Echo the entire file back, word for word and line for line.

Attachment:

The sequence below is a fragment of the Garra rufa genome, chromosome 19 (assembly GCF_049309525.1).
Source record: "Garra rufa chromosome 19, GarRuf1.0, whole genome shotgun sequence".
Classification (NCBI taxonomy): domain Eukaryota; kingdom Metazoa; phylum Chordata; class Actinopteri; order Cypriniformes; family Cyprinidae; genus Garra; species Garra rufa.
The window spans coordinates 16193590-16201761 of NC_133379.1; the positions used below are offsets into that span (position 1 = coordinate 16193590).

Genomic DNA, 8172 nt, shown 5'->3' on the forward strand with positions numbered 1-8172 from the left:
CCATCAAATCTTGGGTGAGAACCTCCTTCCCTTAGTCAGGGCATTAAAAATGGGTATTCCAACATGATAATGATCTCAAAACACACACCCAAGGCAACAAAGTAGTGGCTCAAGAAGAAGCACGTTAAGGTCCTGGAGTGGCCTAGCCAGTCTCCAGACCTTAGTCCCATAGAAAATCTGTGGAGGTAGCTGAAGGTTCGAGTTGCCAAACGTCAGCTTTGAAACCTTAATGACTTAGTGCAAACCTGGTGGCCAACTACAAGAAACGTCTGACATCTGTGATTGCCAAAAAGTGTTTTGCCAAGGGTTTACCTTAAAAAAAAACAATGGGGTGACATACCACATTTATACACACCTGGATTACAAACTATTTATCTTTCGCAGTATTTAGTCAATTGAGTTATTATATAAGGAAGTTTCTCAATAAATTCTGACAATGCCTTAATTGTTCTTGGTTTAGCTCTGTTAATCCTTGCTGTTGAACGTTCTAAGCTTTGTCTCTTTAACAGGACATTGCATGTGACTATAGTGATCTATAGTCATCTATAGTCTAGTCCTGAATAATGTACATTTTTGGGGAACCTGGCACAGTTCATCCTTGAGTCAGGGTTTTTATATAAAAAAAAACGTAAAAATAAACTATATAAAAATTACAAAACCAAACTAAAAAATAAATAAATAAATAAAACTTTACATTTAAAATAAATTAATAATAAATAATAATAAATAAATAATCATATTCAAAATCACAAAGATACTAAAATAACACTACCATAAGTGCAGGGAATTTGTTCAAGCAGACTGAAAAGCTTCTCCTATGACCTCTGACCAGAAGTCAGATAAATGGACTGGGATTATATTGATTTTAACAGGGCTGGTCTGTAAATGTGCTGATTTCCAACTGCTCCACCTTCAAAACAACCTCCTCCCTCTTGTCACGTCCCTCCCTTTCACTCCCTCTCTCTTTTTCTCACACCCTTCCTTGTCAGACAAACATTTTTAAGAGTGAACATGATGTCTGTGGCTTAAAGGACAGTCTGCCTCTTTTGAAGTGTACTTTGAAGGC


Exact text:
The sequence below is a fragment of the Garra rufa genome, chromosome 19 (assembly GCF_049309525.1).
Source record: "Garra rufa chromosome 19, GarRuf1.0, whole genome shotgun sequence".
Classification (NCBI taxonomy): domain Eukaryota; kingdom Metazoa; phylum Chordata; class Actinopteri; order Cypriniformes; family Cyprinidae; genus Garra; species Garra rufa.
The window spans coordinates 16193590-16201761 of NC_133379.1; the positions used below are offsets into that span (position 1 = coordinate 16193590).

Genomic DNA, 8172 nt, shown 5'->3' on the forward strand with positions numbered 1-8172 from the left:
CCATCAAATCTTGGGTGAGAACCTCCTTCCCTTAGTCAGGGCATTAAAAATGGGTATTCCAACATGATAATGATCTCAAAACACACACCCAAGGCAACAAAGTAGTGGCTCAAGAAGAAGCACGTTAAGGTCCTGGAGTGGCCTAGCCAGTCTCCAGACCTTAGTCCCATAGAAAATCTGTGGAGGTAGCTGAAGGTTCGAGTTGCCAAACGTCAGCTTTGAAACCTTAATGACTTAGTGCAAACCTGGTGGCCAACTACAAGAAACGTCTGACATCTGTGATTGCCAAAAAGTGTTTTGCCAAGGGTTTACCTTAAAAAAAAACAATGGGGTGACATACCACATTTATACACACCTGGATTACAAACTATTTATCTTTCGCAGTATTTAGTCAATTGAGTTATTATATAAGGAAGTTTCTCAATAAATTCTGACAATGCCTTAATTGTTCTTGGTTTAGCTCTGTTAATCCTTGCTGTTGAACGTTCTAAGCTTTGTCTCTTTAACAGGACATTGCATGTGACTATAGTGATCTATAGTCATCTATAGTCTAGTCCTGAATAATGTACATTTTTGGGGAACCTGGCACAGTTCATCCTTGAGTCAGGGTTTTTATATAAAAAAAAACGTAAAAATAAACTATATAAAAATTACAAAACCAAACTAAAAAATAAATAAATAAATAAAACTTTACATTTAAAATAAATTAATAATAAATAATAATAAATAAATAATCATATTCAAAATCACAAAGATACTAAAATAACACTACCATAAGTGCAGGGAATTTGTTCAAGCAGACTGAAAAGCTTCTCCTATGACCTCTGACCAGAAGTCAGATAAATGGACTGGGATTATATTGATTTTAACAGGGCTGGTCTGTAAATGTGCTGATTTCCAACTGCTCCACCTTCAAAACAACCTCCTCCCTCTTGTCACGTCCCTCCCTTTCACTCCCTCTCTCTTTTTCTCACACCCTTCCTTGTCAGACAAACATTTTTAAGAGTGAACATGATGTCTGTGGCTTAAAGGACAGTCTGCCTCTTTTGAAGTGTACTTTGAAGGC